Python Socket thru Proxy using SocksiPy

My friend!

This time we will be adding an extra dose of anonymity and privacy to our Python shell, by providing support for proxies. Socks4, Socks5 or HTTP; it’s your choice — got ’em all. The AES encryption (seen previously here) is undoubtedly the strongest factor in this equation, because without it, the proxy server — or anyone in between really — would be able to see all the traffic from point A to point B. The encryption however, shields us from pesky intruders and allows our connection to stay smooth and unblocked by ISP’s along the way.



This module allows for seamless implementation of the proxy (Socks4, Socks5 or HTTP) to developers — as you can read in the main page or in further details in the README section. What this means is that we can continue to use the socket module normally, send and receive data, close connections and whatnot without any modification to the original socket functions.

I could go into details but this module is so straight-forward and simple that the readme page says it all really… all you need is 4 lines of code and that’s it! I do want to point out that upon downloading, you should extract the “” file to the same folder where you are developing the shell; and whenever you’re ready to compile, you also need to copy the “” file to the PyInstaller directory too. Don’t worry though, you will still only get a single file (executable) after compiling. 😉

Packet Analysis

In my opinion, it’s also good practice to understand what is going on behind the curtains, so go ahead and fire up Wireshark to see this spectacle first hand — honestly though, sometimes you can learn so much just from looking at how the packets operate and getting familiar with their behavior. Knowing how they work will also save you a lot of time later when you encounter “unexpected issues” in your network.

The first thing here is that we are using HTTPS to connect from the proxy to the server. Why? Well, HTTPS is a binary protocol and the proxy understands nothing about it. In our case, that’s really good! The main reason being that we already have AES encryption between the client and server and also because 443 has been my port of choice since the beginning of the series. Now this is were we could go HAMsters and wrap the already encrypted traffic with SSL, but I decided it was better not to… the overhead of decrypting the traffic twice, through the proxy would be overkill; but if your paranoid, don’t think twice!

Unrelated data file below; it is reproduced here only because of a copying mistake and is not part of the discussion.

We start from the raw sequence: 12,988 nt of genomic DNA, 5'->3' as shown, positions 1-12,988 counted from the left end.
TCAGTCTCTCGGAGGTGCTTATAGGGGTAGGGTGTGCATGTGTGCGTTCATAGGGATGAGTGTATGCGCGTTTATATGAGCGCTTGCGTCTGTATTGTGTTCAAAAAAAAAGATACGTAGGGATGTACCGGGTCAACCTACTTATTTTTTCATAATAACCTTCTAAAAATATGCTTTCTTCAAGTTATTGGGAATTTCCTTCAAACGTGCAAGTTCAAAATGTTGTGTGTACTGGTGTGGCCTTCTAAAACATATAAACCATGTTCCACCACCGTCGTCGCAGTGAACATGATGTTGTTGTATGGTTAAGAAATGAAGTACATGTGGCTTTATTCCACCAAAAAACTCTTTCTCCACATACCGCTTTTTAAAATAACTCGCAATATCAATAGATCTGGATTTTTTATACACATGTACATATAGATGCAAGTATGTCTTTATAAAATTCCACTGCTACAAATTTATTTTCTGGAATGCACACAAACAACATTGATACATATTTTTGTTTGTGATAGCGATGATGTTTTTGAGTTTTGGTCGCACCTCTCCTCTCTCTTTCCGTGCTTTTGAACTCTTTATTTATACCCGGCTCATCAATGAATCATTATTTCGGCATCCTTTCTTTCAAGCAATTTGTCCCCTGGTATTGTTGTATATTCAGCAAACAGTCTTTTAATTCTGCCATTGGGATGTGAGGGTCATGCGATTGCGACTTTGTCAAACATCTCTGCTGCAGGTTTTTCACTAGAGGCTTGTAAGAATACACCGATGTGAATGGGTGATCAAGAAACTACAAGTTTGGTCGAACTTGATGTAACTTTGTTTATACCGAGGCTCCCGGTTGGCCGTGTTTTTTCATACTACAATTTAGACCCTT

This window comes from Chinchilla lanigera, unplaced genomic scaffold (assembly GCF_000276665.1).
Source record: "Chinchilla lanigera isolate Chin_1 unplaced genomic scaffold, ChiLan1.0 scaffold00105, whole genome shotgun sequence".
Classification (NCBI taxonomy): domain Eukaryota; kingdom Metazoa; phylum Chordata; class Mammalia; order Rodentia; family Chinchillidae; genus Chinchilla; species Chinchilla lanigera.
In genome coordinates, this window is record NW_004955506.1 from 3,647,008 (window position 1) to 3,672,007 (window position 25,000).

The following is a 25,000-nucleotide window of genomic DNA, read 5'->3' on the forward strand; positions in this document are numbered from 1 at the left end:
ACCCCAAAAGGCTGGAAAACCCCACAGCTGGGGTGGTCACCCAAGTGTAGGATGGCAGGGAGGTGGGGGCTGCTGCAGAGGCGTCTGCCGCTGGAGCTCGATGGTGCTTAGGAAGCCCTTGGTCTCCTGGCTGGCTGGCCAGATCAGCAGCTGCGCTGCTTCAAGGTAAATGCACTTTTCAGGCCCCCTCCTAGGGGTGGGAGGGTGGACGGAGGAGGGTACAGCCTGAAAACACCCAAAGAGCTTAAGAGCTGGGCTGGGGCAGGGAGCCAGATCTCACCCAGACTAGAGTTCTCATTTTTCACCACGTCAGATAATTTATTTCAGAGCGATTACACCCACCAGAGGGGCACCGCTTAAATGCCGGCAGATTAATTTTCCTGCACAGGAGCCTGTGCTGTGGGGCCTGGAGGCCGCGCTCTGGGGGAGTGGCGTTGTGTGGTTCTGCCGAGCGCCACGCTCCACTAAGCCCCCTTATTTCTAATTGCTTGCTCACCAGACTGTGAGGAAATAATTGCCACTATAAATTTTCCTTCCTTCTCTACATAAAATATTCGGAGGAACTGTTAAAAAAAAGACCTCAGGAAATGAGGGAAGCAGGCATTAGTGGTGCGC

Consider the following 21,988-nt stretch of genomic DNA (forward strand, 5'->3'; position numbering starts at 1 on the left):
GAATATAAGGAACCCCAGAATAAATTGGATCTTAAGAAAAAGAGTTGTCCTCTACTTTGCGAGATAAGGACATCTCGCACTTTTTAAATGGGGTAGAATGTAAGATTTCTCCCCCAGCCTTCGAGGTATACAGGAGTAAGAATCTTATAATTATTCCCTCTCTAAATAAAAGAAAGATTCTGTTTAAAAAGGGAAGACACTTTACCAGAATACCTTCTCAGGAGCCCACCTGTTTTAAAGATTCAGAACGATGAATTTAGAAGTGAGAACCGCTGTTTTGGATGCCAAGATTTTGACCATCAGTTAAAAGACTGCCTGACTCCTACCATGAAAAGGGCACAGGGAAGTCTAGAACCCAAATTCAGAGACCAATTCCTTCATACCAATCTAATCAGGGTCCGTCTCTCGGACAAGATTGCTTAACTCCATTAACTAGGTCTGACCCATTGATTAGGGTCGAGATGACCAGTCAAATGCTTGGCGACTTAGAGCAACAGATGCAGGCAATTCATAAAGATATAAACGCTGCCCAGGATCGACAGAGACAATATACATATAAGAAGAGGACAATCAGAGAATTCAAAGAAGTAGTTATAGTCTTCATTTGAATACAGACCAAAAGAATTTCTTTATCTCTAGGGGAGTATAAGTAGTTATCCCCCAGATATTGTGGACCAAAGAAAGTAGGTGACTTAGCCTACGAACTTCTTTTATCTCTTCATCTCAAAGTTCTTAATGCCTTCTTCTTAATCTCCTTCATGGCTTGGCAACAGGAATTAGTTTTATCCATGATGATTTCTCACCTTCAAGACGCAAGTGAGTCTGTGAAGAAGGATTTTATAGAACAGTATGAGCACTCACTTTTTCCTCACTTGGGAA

After negotiating the proxy with the client, the first noticeable message we see in Wireshark is:

There you can see the CONNECT command issued from the client through the proxy. This command will attempt to connect to the server, but only if the hostname is resolved… in which case we will get a 200 OK message, as seen below (click to zoom in):

Finally, we must manually send a request to begin transferring data. The request should be: GET / HTTP/1.1 for this scenario, you can see the packet below (click to zoom in):

That’s basically it. If you go on further, it wouldn’t be too difficult to write your own module for handling the proxies; but with Dan Haim’s module already supporting several different types of proxies along with authentication and more, makes no sense reinventing the wheel! Big thanks to Dan!

Other Notes

A Disable command has been added to the shell as well. This idea was not mine, initially, it came from ToProType with the intention to disable the Windows task manager. I thought it was pretty cool and decided to add it… however, after realizing how much time I waste doing tests I decided to incorporate other options to disable persistence, the service (used to escalate privileges) and the shell overall.

To use the disable command you must be system/authority and invoke it like so:

C:\Windows\System32>disable taskmgr

…and “adieu” task manager! Pretty annoying. Haha

Next, I came to realize that the keylogger doesn’t work very well if it only writes the file AFTER being done. What if the client shuts off his computer? Uh oh… so I recoded it to simply write the file at all times and set the default file name to the current date and time, and also set the time to record for a few days. So now the log is more accurate and downloadable at all times.


Click here to download the client/server source code: [ DOWNLOAD ]

Hit high quality and enjoy the vid! 😉

8 thoughts on “Python Socket thru Proxy using SocksiPy”

    1. I forgot to repair this link for some reason hehe I will fix it right now!
      Also, you can download it from the “Download” page, its the last one of Python Shells.
      Thanks for the nice words! 🙂

      1. Hi there again!

        sorry but i think you upload the wrong file, this file that you upload is AEShell-8, not AEShell-9, and after i open the source code, i saw there is not anything about SOCKS module.

        Thanks again

Leave a Reply

Your email address will not be published. Required fields are marked *